[cabfpub] Use of wildcard certificates by cloud operators

Kelvin Yiu kelviny at exchange.microsoft.com
Tue May 6 19:58:14 UTC 2014

It sounds like we have some consensus to move forward on the issue. I can draft a proposal that include the following:

1. Update Section 11.1.3 to clarify that wildcard is allowed for domains for cloud operators. I hear that when the forum last updated section 11.1.3, there was a lot of headache involved, so I will try to be precise and keep the changes to a minimum. 
2. Update Section 13.1.5 to allow cloud operators a chance to remedy fraudulent sub domains and within a reasonable time period. The idea is that CAs would still be required to contact the cloud operator. But if the cloud operator can take down any fraudulent site within n days (I think n should be less than 7 days) and can attest the private key is not compromised, revocation is not necessary. 

There is also a question about whether these wildcard rules should be applied equally to DV and OV certificates. Both Microsoft and Google (AFAIK) issue OV certificates from their own CA to their own cloud operations, so I am interested in hearing what the forum thinks. 


-----Original Message-----
From: Rich Smith [mailto:richard.smith at comodo.com] 
Sent: Tuesday, May 6, 2014 11:11 AM
To: ben at digicert.com; 'Gervase Markham'; Kelvin Yiu; sleevi at google.com; public at cabforum.org
Subject: RE: [cabfpub] Use of wildcard certificates by cloud operators

I agree with the approach of giving the cloud operator the opportunity to remedy the situation.  Assuming the key has not been compromised, what we are looking for here is the end of the particular threat.  The best solution for all concerned is that the offending content is removed as quickly as possible, and with minimal interference to the cloud operator, and the honest members of their customer base.  If the cloud operator is unresponsive, or seems to continuously have these types of problems out of proportion to other operators, then we can use revocation.

Something that needs to be pointed out here is that browser revocation checking/handling is spotty and there's nothing this Forum can do about that.  Some browsers, members of this Forum, have made perfect the enemy of good with respect to revocation handling and in so doing have completely dropped the ball for their users.  That being the case, to ALWAYS require revocation in this kind of instance without trying first to allow the cloud operator to handle the situation would still leave a lot of end users exposed.  What happens when we revoke, and those browsers who have chosen to punt on revocation checking don't pick it up because they've chosen performance over security, and the malicious content remains on the site?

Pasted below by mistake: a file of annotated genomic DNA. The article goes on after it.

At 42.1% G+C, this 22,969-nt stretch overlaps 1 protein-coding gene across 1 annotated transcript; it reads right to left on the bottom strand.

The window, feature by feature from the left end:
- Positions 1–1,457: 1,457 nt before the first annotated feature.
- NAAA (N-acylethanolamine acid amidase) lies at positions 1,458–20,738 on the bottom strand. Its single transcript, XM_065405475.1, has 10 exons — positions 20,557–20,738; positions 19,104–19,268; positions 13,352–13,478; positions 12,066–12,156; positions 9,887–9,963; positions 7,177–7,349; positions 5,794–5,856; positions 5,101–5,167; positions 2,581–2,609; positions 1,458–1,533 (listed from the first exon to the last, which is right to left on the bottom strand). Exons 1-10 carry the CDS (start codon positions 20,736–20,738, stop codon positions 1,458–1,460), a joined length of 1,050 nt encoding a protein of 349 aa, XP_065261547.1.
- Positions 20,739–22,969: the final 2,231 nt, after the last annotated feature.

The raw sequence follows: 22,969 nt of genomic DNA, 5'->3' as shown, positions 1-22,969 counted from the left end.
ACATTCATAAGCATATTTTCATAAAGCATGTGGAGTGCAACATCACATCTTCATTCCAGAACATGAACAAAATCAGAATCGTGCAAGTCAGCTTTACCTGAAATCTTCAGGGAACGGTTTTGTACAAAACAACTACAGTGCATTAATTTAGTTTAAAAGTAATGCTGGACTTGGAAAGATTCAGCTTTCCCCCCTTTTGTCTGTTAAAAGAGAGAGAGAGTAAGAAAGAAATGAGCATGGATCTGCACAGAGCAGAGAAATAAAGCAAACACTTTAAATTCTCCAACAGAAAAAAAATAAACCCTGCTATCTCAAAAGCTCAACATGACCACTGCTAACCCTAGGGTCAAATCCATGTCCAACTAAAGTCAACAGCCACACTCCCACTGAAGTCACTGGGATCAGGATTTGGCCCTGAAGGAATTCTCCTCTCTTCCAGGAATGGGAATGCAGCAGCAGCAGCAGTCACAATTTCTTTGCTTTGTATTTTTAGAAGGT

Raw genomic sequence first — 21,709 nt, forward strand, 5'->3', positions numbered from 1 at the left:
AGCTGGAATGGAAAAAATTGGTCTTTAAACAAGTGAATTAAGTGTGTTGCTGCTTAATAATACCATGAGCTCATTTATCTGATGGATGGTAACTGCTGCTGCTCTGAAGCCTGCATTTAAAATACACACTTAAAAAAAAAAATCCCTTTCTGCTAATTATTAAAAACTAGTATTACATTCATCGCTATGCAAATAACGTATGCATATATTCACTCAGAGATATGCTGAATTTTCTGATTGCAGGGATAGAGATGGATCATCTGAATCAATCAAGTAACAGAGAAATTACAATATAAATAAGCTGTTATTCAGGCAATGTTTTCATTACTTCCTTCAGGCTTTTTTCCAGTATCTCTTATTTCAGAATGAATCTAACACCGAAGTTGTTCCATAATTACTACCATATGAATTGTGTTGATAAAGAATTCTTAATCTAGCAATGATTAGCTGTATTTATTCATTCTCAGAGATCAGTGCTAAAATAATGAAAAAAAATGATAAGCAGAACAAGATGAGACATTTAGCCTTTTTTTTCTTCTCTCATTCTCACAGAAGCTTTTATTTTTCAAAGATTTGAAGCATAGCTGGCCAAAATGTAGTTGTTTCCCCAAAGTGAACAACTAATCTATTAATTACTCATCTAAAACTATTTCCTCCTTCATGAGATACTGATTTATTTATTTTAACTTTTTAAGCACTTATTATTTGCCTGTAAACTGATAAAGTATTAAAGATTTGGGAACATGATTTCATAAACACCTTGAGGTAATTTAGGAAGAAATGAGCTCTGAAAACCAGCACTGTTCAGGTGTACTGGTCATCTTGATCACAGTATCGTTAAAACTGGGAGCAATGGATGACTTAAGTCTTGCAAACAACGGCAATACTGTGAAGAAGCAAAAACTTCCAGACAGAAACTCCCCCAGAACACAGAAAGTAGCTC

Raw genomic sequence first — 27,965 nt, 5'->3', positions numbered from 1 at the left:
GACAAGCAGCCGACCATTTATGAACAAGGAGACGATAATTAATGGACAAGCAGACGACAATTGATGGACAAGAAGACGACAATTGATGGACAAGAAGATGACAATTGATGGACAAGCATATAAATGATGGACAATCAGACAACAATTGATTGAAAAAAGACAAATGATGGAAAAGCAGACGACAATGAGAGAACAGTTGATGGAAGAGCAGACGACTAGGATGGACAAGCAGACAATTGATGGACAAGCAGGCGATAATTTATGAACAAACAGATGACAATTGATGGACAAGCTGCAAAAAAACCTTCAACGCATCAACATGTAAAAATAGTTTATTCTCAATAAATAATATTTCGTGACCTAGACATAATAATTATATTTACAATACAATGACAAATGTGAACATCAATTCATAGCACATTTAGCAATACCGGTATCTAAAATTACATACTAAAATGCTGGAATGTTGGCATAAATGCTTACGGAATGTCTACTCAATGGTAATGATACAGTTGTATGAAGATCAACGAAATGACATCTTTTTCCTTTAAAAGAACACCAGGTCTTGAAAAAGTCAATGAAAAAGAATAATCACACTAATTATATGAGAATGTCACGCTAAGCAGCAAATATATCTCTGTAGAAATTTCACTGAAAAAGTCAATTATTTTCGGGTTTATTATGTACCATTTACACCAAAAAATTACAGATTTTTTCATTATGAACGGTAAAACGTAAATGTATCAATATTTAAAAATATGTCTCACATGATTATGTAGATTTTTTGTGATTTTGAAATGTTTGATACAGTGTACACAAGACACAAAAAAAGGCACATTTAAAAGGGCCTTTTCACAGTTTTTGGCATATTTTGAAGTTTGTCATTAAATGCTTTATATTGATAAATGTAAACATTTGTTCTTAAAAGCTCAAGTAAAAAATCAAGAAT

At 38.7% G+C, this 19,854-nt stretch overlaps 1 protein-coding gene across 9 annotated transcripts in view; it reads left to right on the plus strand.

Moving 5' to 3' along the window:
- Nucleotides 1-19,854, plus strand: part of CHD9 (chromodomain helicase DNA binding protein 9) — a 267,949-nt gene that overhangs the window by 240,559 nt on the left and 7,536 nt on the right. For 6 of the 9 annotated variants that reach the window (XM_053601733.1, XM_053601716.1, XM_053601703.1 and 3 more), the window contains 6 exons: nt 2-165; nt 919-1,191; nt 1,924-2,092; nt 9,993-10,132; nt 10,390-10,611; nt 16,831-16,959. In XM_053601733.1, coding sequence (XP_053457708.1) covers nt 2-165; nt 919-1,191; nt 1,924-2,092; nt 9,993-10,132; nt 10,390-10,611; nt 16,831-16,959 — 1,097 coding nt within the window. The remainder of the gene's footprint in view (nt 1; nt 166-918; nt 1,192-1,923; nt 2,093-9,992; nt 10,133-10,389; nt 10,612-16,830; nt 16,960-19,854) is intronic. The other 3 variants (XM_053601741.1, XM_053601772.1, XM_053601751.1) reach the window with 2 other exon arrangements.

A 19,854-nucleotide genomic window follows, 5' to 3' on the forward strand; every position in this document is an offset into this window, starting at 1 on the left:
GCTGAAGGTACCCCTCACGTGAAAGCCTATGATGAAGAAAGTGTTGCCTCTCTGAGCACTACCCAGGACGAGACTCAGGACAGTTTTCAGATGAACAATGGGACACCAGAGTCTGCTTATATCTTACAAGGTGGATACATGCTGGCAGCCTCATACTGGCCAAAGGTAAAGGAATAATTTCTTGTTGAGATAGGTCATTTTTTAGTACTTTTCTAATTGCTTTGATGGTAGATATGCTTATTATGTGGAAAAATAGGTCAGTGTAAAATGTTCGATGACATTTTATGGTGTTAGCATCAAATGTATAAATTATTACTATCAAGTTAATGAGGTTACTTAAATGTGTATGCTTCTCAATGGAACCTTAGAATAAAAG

> -----Original Message-----
> From: public-bounces at cabforum.org [mailto:public-bounces at cabforum.org]
> On Behalf Of Ben Wilson
> Sent: Tuesday, May 06, 2014 11:17 AM
> To: 'Gervase Markham'; 'Kelvin Yiu'; sleevi at google.com;
> public at cabforum.org
> Subject: Re: [cabfpub] Use of wildcard certificates by cloud operators
> If the Baseline Requirements don't quite address the problem (higher
> risk) the way we would like them to, then we ought to draft and propose
> an amendment that says what we want it to say.  For instance, on #2
> below, do we allow the cloud operator the opportunity to remedy the
> problem and only revoke certificates where the operator fails to take
> action with a certain amount of time?  Would an escalation procedure or
> ratcheting process be good to include in the pre-revocation stage?  Are
> there procedures elsewhere that have worked well in these types of
> relationships that could be adapted to this use case?
> -----Original Message-----
> From: public-bounces at cabforum.org [mailto:public-bounces at cabforum.org]
> On Behalf Of Gervase Markham
> Sent: Tuesday, May 06, 2014 4:01 AM
> To: Kelvin Yiu; public at cabforum.org
> Subject: Re: [cabfpub] Use of wildcard certificates by cloud operators
> I agree with Ryan :-)
> On 05/05/14 18:10, Kelvin Yiu wrote:
> > 1.       Section 11.1.3 of the BR explicitly disallow wildcard
> > certificates for registry controlled domains (e.g. *.com). The
> Mozilla
> > maintained http://publicsuffix.org is cited as an example of a public
> > suffix list where Azure, GAE, and AWS domains can be found. Does the
> > current usage of wildcard certificates by cloud operators violate the
> > BR? If so, is this intentional and what is the reason?
> No. The PSL is in two sections for precisely this reason - there are
> privately-owned sites where an e.g. appspot.com cookie should not be
> allowed (allows one appspot site to perform cookie fixation attacks
> against another) but a *.appspot.com cert should be allowed. So we
> split the PSL logically into two to put sites like this in their own
> section.
> > 2.       Section 13.1.5 of the BR explicitly require wildcard
> > certificates that were “used to authenticate fraudulently misleading
> > subordinate FQDN” to be revoked within 24 hours. If the fraudulent
> > sites never had access to the private key of the wildcard certificate
> > and the cloud operator has a process to take down fraudulent sites,
> > should these wildcard certificates be required to be revoked?
> Hmm. This is tricky. I suspect this situation was not considered when
> we wrote that. I'd lean towards No, but I'm not sure that's what the
> BRs say on their face, and I'd welcome more discussion.
> Gerv
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